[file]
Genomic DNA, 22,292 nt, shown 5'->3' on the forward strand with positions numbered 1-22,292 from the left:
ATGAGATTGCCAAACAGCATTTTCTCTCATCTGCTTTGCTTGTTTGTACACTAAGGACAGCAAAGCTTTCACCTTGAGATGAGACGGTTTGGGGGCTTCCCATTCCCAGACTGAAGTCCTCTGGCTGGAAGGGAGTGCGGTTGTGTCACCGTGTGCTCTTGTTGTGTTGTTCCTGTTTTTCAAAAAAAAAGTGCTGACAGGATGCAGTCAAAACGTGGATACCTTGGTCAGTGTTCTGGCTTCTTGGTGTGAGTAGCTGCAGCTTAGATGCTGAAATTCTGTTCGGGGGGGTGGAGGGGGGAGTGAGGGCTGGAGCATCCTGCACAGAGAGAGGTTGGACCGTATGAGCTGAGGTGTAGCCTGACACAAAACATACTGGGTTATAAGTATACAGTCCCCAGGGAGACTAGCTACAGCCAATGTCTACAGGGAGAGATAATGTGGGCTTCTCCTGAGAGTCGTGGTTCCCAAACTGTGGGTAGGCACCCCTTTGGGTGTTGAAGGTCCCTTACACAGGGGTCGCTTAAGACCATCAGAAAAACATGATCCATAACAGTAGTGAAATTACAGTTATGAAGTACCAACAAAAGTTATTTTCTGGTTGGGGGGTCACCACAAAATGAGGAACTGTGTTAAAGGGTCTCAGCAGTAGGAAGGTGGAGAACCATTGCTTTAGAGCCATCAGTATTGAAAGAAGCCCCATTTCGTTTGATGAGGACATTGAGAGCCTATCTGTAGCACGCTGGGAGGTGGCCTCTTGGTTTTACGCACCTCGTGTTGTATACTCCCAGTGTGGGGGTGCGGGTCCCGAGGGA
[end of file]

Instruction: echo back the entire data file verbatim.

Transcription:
Genomic DNA, 22,292 nt, shown 5'->3' on the forward strand with positions numbered 1-22,292 from the left:
ATGAGATTGCCAAACAGCATTTTCTCTCATCTGCTTTGCTTGTTTGTACACTAAGGACAGCAAAGCTTTCACCTTGAGATGAGACGGTTTGGGGGCTTCCCATTCCCAGACTGAAGTCCTCTGGCTGGAAGGGAGTGCGGTTGTGTCACCGTGTGCTCTTGTTGTGTTGTTCCTGTTTTTCAAAAAAAAAGTGCTGACAGGATGCAGTCAAAACGTGGATACCTTGGTCAGTGTTCTGGCTTCTTGGTGTGAGTAGCTGCAGCTTAGATGCTGAAATTCTGTTCGGGGGGGTGGAGGGGGGAGTGAGGGCTGGAGCATCCTGCACAGAGAGAGGTTGGACCGTATGAGCTGAGGTGTAGCCTGACACAAAACATACTGGGTTATAAGTATACAGTCCCCAGGGAGACTAGCTACAGCCAATGTCTACAGGGAGAGATAATGTGGGCTTCTCCTGAGAGTCGTGGTTCCCAAACTGTGGGTAGGCACCCCTTTGGGTGTTGAAGGTCCCTTACACAGGGGTCGCTTAAGACCATCAGAAAAACATGATCCATAACAGTAGTGAAATTACAGTTATGAAGTACCAACAAAAGTTATTTTCTGGTTGGGGGGTCACCACAAAATGAGGAACTGTGTTAAAGGGTCTCAGCAGTAGGAAGGTGGAGAACCATTGCTTTAGAGCCATCAGTATTGAAAGAAGCCCCATTTCGTTTGATGAGGACATTGAGAGCCTATCTGTAGCACGCTGGGAGGTGGCCTCTTGGTTTTACGCACCTCGTGTTGTATACTCCCAGTGTGGGGGTGCGGGTCCCGAGGGA